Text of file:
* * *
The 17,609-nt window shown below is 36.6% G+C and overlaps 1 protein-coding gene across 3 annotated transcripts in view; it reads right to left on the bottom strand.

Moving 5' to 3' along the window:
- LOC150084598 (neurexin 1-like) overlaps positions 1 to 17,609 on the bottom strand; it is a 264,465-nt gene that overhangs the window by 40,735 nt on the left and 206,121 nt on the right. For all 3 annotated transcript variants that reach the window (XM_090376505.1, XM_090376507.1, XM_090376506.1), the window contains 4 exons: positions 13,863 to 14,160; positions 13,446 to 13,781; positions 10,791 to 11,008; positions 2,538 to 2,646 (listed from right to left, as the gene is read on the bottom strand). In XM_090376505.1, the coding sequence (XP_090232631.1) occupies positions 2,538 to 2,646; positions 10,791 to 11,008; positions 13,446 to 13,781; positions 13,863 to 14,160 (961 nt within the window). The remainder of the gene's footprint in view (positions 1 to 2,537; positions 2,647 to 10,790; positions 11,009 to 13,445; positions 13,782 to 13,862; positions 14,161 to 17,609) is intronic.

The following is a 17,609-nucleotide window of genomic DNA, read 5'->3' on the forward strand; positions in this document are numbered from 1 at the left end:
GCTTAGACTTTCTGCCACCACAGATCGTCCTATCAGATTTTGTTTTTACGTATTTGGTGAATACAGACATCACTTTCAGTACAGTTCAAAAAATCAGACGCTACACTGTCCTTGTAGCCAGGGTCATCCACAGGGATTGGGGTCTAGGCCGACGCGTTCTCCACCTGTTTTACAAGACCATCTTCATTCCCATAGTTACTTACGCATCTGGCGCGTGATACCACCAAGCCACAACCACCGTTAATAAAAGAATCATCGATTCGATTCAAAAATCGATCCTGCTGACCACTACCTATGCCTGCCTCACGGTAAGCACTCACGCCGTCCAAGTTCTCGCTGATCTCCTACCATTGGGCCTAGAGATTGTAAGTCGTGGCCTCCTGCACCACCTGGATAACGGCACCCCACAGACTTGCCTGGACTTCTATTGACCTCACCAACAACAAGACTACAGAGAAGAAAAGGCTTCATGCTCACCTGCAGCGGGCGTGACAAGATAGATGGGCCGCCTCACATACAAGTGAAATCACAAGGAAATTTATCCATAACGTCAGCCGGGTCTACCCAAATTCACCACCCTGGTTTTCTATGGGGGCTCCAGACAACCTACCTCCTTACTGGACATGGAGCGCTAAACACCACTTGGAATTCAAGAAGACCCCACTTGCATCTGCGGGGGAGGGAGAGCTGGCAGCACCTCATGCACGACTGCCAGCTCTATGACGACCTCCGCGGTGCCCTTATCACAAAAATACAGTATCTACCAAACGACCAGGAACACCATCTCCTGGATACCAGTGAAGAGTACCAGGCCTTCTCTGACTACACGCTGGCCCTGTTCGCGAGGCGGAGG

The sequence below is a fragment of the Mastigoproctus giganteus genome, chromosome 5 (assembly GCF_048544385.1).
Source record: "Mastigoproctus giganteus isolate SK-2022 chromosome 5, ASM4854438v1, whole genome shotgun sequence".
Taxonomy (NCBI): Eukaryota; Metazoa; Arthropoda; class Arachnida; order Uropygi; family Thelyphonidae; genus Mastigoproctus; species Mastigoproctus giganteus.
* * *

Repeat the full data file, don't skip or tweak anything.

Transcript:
The 17,609-nt window shown below is 36.6% G+C and overlaps 1 protein-coding gene across 3 annotated transcripts in view; it reads right to left on the bottom strand.

Moving 5' to 3' along the window:
- LOC150084598 (neurexin 1-like) overlaps positions 1 to 17,609 on the bottom strand; it is a 264,465-nt gene that overhangs the window by 40,735 nt on the left and 206,121 nt on the right. For all 3 annotated transcript variants that reach the window (XM_090376505.1, XM_090376507.1, XM_090376506.1), the window contains 4 exons: positions 13,863 to 14,160; positions 13,446 to 13,781; positions 10,791 to 11,008; positions 2,538 to 2,646 (listed from right to left, as the gene is read on the bottom strand). In XM_090376505.1, the coding sequence (XP_090232631.1) occupies positions 2,538 to 2,646; positions 10,791 to 11,008; positions 13,446 to 13,781; positions 13,863 to 14,160 (961 nt within the window). The remainder of the gene's footprint in view (positions 1 to 2,537; positions 2,647 to 10,790; positions 11,009 to 13,445; positions 13,782 to 13,862; positions 14,161 to 17,609) is intronic.

The following is a 17,609-nucleotide window of genomic DNA, read 5'->3' on the forward strand; positions in this document are numbered from 1 at the left end:
GCTTAGACTTTCTGCCACCACAGATCGTCCTATCAGATTTTGTTTTTACGTATTTGGTGAATACAGACATCACTTTCAGTACAGTTCAAAAAATCAGACGCTACACTGTCCTTGTAGCCAGGGTCATCCACAGGGATTGGGGTCTAGGCCGACGCGTTCTCCACCTGTTTTACAAGACCATCTTCATTCCCATAGTTACTTACGCATCTGGCGCGTGATACCACCAAGCCACAACCACCGTTAATAAAAGAATCATCGATTCGATTCAAAAATCGATCCTGCTGACCACTACCTATGCCTGCCTCACGGTAAGCACTCACGCCGTCCAAGTTCTCGCTGATCTCCTACCATTGGGCCTAGAGATTGTAAGTCGTGGCCTCCTGCACCACCTGGATAACGGCACCCCACAGACTTGCCTGGACTTCTATTGACCTCACCAACAACAAGACTACAGAGAAGAAAAGGCTTCATGCTCACCTGCAGCGGGCGTGACAAGATAGATGGGCCGCCTCACATACAAGTGAAATCACAAGGAAATTTATCCATAACGTCAGCCGGGTCTACCCAAATTCACCACCCTGGTTTTCTATGGGGGCTCCAGACAACCTACCTCCTTACTGGACATGGAGCGCTAAACACCACTTGGAATTCAAGAAGACCCCACTTGCATCTGCGGGGGAGGGAGAGCTGGCAGCACCTCATGCACGACTGCCAGCTCTATGACGACCTCCGCGGTGCCCTTATCACAAAAATACAGTATCTACCAAACGACCAGGAACACCATCTCCTGGATACCAGTGAAGAGTACCAGGCCTTCTCTGACTACACGCTGGCCCTGTTCGCGAGGCGGAGG

The sequence below is a fragment of the Mastigoproctus giganteus genome, chromosome 5 (assembly GCF_048544385.1).
Source record: "Mastigoproctus giganteus isolate SK-2022 chromosome 5, ASM4854438v1, whole genome shotgun sequence".
Taxonomy (NCBI): Eukaryota; Metazoa; Arthropoda; class Arachnida; order Uropygi; family Thelyphonidae; genus Mastigoproctus; species Mastigoproctus giganteus.